Washington Post Editorial Board hits Senate for playing politics with student loans
Yesterday afternoon, Senate Majority Leader Harry Reid stated: If we do nothing, student loan rates go to 6.8 percent, as reported by Politico. In case the leader forgot, interest rates doubled to 6.8 percent last week. The House acted to prevent it. The Senate did not.
Today the Washington Post Editorial Board writes about how the Senate is set to consider the Keep Student Loans Affordable Act, referring to the bill as "the chamber’s only reaction to the recent doubling of a low student-loan interest rate. The Post calls for lawmakers in the Senate to "reject this pathetic non-solution,” calling the bill a "dead-end policy" and another "campaign gimmick."
“The Senate vote is on whether to extend once again the 3.4 percent interest rate that Congress set on a certain class of student loans. That temporary rate, which lapsed last week, has been a potent political tool for years. It started as a Democratic 2006 midterm campaign gimmick. In the past couple of years, politicians from both parties have cited their passionate objection to its expiration as proof that they care more about students than do their opponents.
“But the 3.4 percent rate is expensive policy based on Congress’s whim, and it’s not the best way to promote college affordability. Pell Grants go to the neediest of students. A strong income-based repayment system, meanwhile, is a more efficient safety net than is offering a low, fixed rate even to students who go on to make gobs of money after graduation.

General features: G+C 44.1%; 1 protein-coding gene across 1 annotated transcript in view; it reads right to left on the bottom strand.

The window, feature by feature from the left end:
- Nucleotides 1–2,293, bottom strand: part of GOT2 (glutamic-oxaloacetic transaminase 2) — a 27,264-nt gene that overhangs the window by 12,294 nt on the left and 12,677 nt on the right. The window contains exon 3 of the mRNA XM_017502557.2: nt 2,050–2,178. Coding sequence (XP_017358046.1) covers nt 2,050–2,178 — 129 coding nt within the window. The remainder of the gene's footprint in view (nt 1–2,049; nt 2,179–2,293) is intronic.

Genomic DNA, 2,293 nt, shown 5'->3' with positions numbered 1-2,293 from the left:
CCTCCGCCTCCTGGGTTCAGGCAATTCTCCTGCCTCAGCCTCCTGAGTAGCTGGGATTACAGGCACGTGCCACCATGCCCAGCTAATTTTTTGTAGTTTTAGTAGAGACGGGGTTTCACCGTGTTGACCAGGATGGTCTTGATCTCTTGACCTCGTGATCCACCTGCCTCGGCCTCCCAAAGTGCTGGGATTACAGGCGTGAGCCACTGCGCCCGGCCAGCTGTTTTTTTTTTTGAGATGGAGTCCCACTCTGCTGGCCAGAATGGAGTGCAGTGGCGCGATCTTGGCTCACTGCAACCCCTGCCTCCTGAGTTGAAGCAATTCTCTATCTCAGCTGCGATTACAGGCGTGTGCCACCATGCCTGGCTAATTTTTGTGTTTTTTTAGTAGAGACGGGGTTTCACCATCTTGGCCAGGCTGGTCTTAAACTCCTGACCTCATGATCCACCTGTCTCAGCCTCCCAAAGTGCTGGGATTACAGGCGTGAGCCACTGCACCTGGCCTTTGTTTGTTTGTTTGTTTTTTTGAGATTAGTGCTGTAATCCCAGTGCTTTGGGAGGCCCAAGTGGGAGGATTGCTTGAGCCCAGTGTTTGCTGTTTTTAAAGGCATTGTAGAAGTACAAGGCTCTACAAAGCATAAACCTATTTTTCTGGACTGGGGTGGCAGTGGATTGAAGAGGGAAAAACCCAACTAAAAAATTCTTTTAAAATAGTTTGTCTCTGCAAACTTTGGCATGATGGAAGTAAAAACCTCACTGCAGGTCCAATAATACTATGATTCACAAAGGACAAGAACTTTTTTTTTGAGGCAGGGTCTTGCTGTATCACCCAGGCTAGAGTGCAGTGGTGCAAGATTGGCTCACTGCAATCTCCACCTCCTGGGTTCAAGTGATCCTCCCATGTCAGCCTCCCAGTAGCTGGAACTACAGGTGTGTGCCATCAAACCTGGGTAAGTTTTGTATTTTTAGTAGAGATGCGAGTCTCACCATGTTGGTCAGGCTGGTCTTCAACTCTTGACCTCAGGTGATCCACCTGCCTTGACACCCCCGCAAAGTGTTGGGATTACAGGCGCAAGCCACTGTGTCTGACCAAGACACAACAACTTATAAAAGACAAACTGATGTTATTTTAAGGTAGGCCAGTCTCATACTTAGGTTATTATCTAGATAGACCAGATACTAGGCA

“Instead of continuing to fix rates based on politics and guaranteeing more distraction in a year’s time, lawmakers should finally end the mindless, recurring skirmishes over this issue. Luckily, there are serious plans on the table to do that, and politicians willing to act on them. The president has proposed pegging rates on student loans to that at which the government borrows money, plus a modest markup. The GOP-led House has proposed roughly the same thing, though with some substantive differences. Now the action is in the Senate, where those differences can and should be ironed out.
“At first such a system would result in rates lower than where they are now — 6.8 percent, following their reset upward. That’s better for soon-to-be debtors, but it also means reform would cost the government more relative to current law, at least for a time. Yet the system would also be more flexible and much more sustainable in the long term, guaranteeing that rates reflect the government’s cost of borrowing and the real economy, not simply the politics of the moment. And though student interest rates might fluctuate like everyone else’s, the amount the government helps students would not change. As long as lawmakers fill in some of the details reasonably, the policy is worth the price.” (Washington Post Editorial Board, July 10, 2013)
The editorial continues, “With the president and the House in near-alignment on the student loan issue, the Senate has no excuse to fail. Mr. Obama should press Democrats hard and work with Republicans to strike a deal, not to vote for dead-end policy.”
Unfortunately, rather than solve problems, the Senate is moving forward with another dead-end policy.The American people deserve better, Mr. Speaker. Our students deserve better. The Senate has no excuse.